A thread on forumosa is hardly a scientific discussion but I agree with the research. The ability to recognize patterns is key to language learning. Those patterns are not necessarily an entire sentence but could be chunks of language which is why the TPRS guys teach phrases or chunks, the TBL and PPP guys are keen on collocation in vocab teaching and have focus on form and there are methods like the Lexical approach. They all try to replicate an element of real life and comprehension, which is what is necessary for learning as much as processing what you receive in input. Adults who can think outside of their own language and notice those patterns learn language easier? It appears very plausible.

Standing upright is a human universal. People with naturally stronger, uncompensated postural muscles tend to stand with better ease, posture, and comfort. We can intervene on that, too, by actually training people to adjust their seated posture first.

Acquiring languages is a human universal. Languages are patterned strings. Therefore, people who can do that patterning more easily can learn languages more easily. Perhaps we can intervene on that, too, even without language. That would be a very basic experiment to run.

Claiming that the results are counterintuitive is counterintuitive.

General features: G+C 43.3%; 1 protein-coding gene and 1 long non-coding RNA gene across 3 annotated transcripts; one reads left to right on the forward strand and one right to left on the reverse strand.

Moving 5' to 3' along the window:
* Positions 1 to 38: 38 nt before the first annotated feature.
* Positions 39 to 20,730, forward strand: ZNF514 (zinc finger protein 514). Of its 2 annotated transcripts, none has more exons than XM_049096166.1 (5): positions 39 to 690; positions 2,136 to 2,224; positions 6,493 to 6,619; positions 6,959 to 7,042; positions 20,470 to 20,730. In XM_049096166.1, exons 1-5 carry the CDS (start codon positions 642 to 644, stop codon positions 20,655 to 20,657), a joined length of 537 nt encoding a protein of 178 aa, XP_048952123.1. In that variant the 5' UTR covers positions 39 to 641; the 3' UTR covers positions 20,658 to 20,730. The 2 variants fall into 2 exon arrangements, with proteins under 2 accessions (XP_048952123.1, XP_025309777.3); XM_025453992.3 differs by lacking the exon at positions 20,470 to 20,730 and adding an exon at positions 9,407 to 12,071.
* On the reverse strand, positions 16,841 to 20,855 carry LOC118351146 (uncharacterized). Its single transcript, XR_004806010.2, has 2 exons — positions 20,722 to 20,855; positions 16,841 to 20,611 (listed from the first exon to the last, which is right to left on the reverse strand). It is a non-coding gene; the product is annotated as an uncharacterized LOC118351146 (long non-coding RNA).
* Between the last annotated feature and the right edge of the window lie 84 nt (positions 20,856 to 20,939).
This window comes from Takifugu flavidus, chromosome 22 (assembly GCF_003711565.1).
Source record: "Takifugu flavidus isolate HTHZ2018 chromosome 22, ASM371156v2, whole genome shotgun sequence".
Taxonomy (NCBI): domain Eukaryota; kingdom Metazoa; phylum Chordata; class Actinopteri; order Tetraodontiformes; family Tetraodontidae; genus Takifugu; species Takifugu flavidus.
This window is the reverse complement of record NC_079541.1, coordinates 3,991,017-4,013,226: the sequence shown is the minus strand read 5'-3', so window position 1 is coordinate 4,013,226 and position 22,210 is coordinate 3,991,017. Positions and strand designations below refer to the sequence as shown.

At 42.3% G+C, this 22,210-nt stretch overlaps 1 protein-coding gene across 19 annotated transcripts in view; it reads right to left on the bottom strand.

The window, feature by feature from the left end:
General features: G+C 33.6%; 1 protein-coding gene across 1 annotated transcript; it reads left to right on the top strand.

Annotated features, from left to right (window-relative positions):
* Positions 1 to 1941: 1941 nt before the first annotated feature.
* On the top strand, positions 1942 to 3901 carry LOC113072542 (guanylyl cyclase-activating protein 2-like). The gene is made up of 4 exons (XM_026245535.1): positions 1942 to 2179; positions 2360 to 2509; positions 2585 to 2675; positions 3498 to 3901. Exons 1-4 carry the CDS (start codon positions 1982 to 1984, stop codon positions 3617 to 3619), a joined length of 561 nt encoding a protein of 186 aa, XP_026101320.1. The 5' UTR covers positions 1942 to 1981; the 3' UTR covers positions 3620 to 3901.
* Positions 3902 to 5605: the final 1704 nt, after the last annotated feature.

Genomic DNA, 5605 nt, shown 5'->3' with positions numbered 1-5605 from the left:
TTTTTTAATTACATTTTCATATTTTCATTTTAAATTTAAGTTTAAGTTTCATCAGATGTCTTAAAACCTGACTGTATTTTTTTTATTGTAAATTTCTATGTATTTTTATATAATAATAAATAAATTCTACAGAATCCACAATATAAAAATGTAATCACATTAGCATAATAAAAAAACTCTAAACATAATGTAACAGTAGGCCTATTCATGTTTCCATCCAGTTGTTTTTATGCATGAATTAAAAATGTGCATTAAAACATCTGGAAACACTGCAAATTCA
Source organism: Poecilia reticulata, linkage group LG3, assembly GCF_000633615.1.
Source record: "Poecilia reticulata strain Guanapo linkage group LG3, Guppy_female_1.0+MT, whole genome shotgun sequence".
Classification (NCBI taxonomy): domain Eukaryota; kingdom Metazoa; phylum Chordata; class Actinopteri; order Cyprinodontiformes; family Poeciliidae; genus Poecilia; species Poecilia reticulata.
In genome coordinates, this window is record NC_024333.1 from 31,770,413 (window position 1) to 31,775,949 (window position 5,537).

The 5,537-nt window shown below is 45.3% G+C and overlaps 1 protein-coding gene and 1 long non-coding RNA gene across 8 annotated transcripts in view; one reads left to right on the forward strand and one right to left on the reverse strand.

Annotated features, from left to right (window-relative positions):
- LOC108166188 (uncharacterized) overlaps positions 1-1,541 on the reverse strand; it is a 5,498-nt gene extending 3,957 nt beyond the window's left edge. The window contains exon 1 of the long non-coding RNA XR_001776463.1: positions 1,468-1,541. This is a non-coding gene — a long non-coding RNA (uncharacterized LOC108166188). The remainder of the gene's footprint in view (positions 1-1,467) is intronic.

But this was all that I needed (for the deductive argument):

Humans learn languages by induction.
Induction, for humans, is Bayesian inference.
Therefore, humans learn languages by Bayesian inference.

Or this (which I’ve weakened to an inductive one for accuracy):

Languages are patterned strings.
Smith can detect all previously tested patterned strings more quickly than Jones can.
Therefore, Smith can learn/acquire the next patterned string more quickly than Jones can.

But here’s some enlightening listening on the problem of taking “counterintuitiveness” seriously:

This is a research study that tested a very limited condition (the ability to learn a language in a structured class, most likely grammar-based, probably based on the results of a discrete item paper-based test) and related it to another condition (the ability to recognize patterns in a test situation) and then generalized wildly to conclude that pattern recognition = ability to “pick up” (horribly imprecise phrasing, too) a new language.

That’s irresponsible research in stating such a “conclusion”, but it’s the trend in popular science.

I take this as the purport of the article, and it’s nothing as strong as the conclusion, “Pattern recognition skill equals new language acquisition ease,” so I don’t think that the writers of the study or the article are where the irresponsibility lies (but maybe I’m reading too deeply into your abuse of the symbol ‘=’). It smells suspiciously like straw-manning the article.

Are you griping about the imprecise phrasing of a two-page summary of a psychological study, and are you just guessing about how they conducted the study? Whatevs… I just e-mailed the guy for the actual study.